Plus: Cable, the Saudis, arms – and hypocrisy. MPs, the EU Withdrawal Bill, Henry VIII clauses – and hypocrisy. And: on a different note, why isn’t Zahawi a Minister?
As possibly the only Brexiteer in the Parliamentary Party’s One Nation group, I am also only too aware that this message must be accompanied by a successful EU negotiation.
Deep down, Corbyn regrets the outcome of the Cold War. Even now, when the full horror of its legacy is clear, he can’t bring himself to renounce Marxism.
Officially, Corbyn and McDonnell plan to soak the rich. In practice, they’d be left squeezing the rest of the workforce for an extra £30 billion.
The Opposition’s revenue projections are at the mercy of a small, highly responsive group of taxpayers.
The Prime Minister’s manifesto will have its flaws, but she has grasped the implications of Brexit more surely than any other senior politician.
If she tries to work through populist edicts and diktats, she will fail. And if the Right argues that a few tax cuts for the richest will solve our problems, this will be no better.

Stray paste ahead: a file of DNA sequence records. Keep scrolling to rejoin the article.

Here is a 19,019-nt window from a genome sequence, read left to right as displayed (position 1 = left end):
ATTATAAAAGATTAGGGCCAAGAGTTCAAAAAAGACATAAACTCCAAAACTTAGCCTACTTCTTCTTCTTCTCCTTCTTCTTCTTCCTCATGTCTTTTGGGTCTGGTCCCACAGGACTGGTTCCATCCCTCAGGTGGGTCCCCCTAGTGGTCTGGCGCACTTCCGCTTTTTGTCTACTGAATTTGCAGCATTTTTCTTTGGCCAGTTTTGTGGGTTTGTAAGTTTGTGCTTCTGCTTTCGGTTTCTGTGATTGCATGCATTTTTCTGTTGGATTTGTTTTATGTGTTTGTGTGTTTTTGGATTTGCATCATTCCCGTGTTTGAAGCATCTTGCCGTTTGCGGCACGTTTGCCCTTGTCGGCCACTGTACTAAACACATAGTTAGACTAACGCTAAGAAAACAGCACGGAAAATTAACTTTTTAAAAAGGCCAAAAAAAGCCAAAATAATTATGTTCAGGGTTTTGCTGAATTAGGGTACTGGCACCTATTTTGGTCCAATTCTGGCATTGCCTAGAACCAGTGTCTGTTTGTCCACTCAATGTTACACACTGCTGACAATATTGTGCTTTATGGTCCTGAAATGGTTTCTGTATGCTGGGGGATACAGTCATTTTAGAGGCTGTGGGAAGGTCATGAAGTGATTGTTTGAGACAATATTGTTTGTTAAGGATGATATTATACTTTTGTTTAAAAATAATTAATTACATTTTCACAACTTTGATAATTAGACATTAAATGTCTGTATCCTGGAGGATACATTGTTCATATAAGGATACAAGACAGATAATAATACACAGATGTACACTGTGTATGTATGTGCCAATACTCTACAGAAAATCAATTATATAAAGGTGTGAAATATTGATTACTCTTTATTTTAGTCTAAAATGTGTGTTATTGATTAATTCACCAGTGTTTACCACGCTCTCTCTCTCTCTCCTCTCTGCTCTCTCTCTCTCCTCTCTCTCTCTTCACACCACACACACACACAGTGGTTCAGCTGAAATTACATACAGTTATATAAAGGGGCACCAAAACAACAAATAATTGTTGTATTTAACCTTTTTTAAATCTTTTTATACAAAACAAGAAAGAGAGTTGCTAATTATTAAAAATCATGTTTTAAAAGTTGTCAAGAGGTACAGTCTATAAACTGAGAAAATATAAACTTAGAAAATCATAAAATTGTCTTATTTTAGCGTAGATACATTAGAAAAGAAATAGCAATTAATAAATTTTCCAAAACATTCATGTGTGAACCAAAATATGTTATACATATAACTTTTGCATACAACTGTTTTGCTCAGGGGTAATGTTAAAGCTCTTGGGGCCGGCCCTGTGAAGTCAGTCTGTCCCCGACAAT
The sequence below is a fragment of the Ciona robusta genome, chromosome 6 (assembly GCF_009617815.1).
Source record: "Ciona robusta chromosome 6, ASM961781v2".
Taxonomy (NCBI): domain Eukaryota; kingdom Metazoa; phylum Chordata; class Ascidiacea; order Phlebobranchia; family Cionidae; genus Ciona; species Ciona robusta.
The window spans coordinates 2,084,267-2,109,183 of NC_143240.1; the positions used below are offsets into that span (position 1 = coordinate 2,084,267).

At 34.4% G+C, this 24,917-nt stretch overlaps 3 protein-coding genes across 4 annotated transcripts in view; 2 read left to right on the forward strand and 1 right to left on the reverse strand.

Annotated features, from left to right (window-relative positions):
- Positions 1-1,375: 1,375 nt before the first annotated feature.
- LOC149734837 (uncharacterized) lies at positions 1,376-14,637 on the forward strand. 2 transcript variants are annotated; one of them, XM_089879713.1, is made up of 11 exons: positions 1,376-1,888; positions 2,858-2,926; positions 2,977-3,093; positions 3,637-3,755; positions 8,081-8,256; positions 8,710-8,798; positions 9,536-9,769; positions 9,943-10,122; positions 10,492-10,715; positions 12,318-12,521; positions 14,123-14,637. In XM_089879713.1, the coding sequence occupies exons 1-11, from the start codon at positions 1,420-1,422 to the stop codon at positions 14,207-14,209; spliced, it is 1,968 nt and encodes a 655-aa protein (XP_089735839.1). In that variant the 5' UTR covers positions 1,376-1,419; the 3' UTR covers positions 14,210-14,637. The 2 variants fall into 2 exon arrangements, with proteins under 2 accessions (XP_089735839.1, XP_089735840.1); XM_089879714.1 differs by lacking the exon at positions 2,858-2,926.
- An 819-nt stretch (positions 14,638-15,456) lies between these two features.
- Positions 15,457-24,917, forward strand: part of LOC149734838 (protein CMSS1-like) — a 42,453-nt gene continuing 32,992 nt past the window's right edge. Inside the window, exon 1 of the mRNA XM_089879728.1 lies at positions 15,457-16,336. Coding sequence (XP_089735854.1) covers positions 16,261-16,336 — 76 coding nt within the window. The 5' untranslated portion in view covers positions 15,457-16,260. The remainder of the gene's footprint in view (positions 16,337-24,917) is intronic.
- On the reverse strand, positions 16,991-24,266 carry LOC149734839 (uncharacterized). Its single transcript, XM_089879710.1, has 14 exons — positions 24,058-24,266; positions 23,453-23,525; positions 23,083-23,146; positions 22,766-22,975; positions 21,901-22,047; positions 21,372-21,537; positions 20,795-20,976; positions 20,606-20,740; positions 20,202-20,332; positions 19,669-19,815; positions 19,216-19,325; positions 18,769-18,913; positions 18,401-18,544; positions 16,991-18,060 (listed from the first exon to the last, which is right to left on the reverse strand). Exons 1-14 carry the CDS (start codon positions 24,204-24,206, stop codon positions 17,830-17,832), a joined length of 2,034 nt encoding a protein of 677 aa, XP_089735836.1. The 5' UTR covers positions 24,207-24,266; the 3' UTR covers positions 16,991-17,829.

We need policies to meet the challenge of an ageing population, mass immigration, pressured families, job insecurity – and grotesquely expensive housing.
Corbyn’s Michael Foot tribute act gives the Conservatives the potential to secure a landslide by winning over the patriotic working-class vote.
Two in three are opposed. The finding is part of nearly five thousand replies, our biggest-ever reader response.
This first piece of a mini-series on what should be in the manifesto argues that the Conservatives must get serious about living within our means.
He could commit to some tangible metrics – i.e: reducing the tax code in length by 25 per cent by 2019, or pledging to abolish three taxes in each budget.
If we want a competitive economy and fair taxation, we need to simplify the tax code – not give HMRC arbitrary powers which invite abuse.
Income tax taking from the highest net-worth individuals are down £1 billion, even as everybody else has put more into the pot.
UK families earning 50-75 per cent of the average wage face the highest effective marginal tax rates of any OECD country.